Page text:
By January 28, 2016PRESS

Last summer, I gave up on pizza. There was no single spark, no notably abominable experience. It was the sameness that got me: Everywhere, the same thin, blistered crusts, with the same artfully-placed basil leaves, the same San Marzano-based tomato sauce, the same dutifully authentic toppings. Sure, they were great, but a good 10 years into this city’s thin-crust pizza boom, I’d had enough, and you could keep your chaste little mozzarella di bufala bits. I missed the time before we all became pizza connoisseurs. I missed the smell and the heft and the singularly satisfying taste of the pizzas from before the Neapolitan craze.

In the space of a couple decades, Toronto, like much of North America, has abandoned the deep-cheesy, meat-and-mushroom, sauce-and-vegetable-freighted ideal of the mom and pop neighbourhood pizza parlour. The freezer aisle is partly to blame, with its cut-rate rising crust pizzas, as are Pizza Pizza and Pizza Nova and all the other sad-sack chains.

Roman and Neapolitan pizzas came along just in time. They were new and different and made with good ingredients, and, thanks to their 900-degree wood-fired ovens, seemingly immune to competitive threats. I fell as hard as anybody. But I’ve missed soft, sweet crusts and molten Monterey Jack mixed with brick mozzarella, spread as thick as a mid-winter quilt.

Chris Getchell learned the trade at Pizzeria Libretto and North of Brooklyn, two of the best of the thin-crust bunch, but when it came time to go out on his own, he wanted to do something new. The 22-seat Leslieville shop he opened last summer, called Descendant Detroit Style Pizza, is the best cure I know for pizza ennui.

Detroit-style pizza is descended from Sicilian pizza: It’s square instead of round, and traditionally baked in deep, heavy-gauge blue-steel pans that aren’t made for the pizza industry but for holding factory parts. Once the dough’s pressed into the pans and left to rise, the cheese goes on: mountains of mozzarella and brick cheese (it’s a lot like Monterey Jack), or smoked Southern Italian scamorza, depending on the pie.

As the pans superheat, the cheese toasts and crisps into the crusts around the pans’ edges, so that Mr. Getchell’s pizzas crunch when you bite in. After the crunch, they yield like gooey grilled cheese.

All of that is merely the foundation for his toppings, and Descendant’s toppings, sourced from superb local butchers and salumerie, are quite possibly the best I’ve had. For the pizza called “soppressata marmalade,” Mr. Getchell’s kitchen cooks down cubes of Dolce Lucano sausage with garlic, shallots, sherry vinegar and maple syrup, and then pulses it all into a meat-based jam. That jam is piled onto the cheese-covered crust, along with Calabrian chilies and spiced honey.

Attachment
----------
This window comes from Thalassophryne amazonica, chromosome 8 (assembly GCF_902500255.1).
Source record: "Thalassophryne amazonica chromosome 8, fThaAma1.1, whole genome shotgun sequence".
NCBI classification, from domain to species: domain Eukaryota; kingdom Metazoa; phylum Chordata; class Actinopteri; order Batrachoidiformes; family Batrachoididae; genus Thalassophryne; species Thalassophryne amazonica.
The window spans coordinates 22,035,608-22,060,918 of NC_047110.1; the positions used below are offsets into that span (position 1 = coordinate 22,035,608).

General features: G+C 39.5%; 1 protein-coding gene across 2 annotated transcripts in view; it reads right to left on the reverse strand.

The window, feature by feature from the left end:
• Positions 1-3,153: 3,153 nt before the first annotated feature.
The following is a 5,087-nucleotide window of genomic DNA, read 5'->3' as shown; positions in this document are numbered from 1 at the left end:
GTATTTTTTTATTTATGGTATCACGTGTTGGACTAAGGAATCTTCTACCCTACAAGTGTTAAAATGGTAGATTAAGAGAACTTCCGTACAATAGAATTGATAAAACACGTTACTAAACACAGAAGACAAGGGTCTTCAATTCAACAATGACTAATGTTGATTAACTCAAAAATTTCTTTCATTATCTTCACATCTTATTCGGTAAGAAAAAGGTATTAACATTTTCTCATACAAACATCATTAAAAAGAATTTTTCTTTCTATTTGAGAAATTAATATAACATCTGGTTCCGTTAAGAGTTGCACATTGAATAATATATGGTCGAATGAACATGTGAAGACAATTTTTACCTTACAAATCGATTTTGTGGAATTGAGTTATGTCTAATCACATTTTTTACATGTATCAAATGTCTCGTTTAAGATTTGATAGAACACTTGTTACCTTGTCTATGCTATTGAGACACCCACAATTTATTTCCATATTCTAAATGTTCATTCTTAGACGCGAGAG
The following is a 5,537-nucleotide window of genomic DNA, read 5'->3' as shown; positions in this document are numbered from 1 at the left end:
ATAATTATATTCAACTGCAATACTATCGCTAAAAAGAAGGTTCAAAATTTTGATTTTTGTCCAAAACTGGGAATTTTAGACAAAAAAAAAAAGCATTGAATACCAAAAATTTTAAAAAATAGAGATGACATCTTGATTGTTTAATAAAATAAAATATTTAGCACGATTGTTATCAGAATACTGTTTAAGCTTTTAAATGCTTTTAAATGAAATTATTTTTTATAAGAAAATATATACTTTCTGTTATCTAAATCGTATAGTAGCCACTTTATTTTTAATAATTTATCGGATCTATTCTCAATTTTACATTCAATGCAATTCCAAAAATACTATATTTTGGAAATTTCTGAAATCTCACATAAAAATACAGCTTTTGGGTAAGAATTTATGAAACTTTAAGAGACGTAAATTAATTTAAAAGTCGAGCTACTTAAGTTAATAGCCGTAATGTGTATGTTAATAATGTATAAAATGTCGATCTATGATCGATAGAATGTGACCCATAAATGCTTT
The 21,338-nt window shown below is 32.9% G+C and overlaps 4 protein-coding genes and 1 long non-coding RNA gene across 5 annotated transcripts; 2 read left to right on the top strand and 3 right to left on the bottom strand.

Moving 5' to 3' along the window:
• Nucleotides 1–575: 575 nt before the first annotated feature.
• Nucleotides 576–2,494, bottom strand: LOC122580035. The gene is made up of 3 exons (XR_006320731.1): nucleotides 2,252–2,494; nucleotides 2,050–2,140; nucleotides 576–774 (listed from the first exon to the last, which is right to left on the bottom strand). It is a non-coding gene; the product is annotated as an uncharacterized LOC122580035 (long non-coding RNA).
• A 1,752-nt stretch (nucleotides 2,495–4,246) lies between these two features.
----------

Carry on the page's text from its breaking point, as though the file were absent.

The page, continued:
His superb “homenaje,” an homage to one of the pies at Roberta’s, in Brooklyn, comes mounded with fresh chorizo from Olliffe Butcher Shop, as well as punchy roasted jalapenos, lime-pickled onions, sour cream and cilantro sprigs.

His double-pepperoni pizza lays rounds of excellent sausage next to the crust, below the cheese, as well as on top; the upper layer curls and crisps in the heat and fills with bubbling pepperoni fat. After baking, the pizza’s topped with the kitchen’s remarkably fresh-tasting tomato sauce. That sauce is never cooked; Mr. Getchell merely brings crushed tomatoes and seasoning to temperature in a bain marie.

With every bite, the tart-sour tomato undercurrents in that unsimmered sauce temper the richness of the meat and the cheese. There is a margherita, too, but freed from the Associazione Verace Pizza Napoletanastyle culinary Calvinism; it’s thicker and gooier and infinitely more satisfying than a whole stack of properly authentic pies.

The service is quick and cheerful, and a small pie is enough for a couple of moderate appetites. The room fills quickly at dinnertime with dine-in patrons and a steady stream of take-out trade.

Lately, on the restaurant’s Instagram, another pizza appeared, thanks to Descendant cooks Dinesh Kanbiah and Kishan Jayakumar. It’s the standard crust, but filled with take-out kottu roti, the Tamil-style spice, bread and curry-based street food. They add cilantro sour cream after baking, as well as slivered green onions, Calabrian chilies and mango chutney, with its tart, electric sours. I haven’t tried it but I am dying to. Nobody does that pizza in Naples, I’m pretty sure.

Original article here: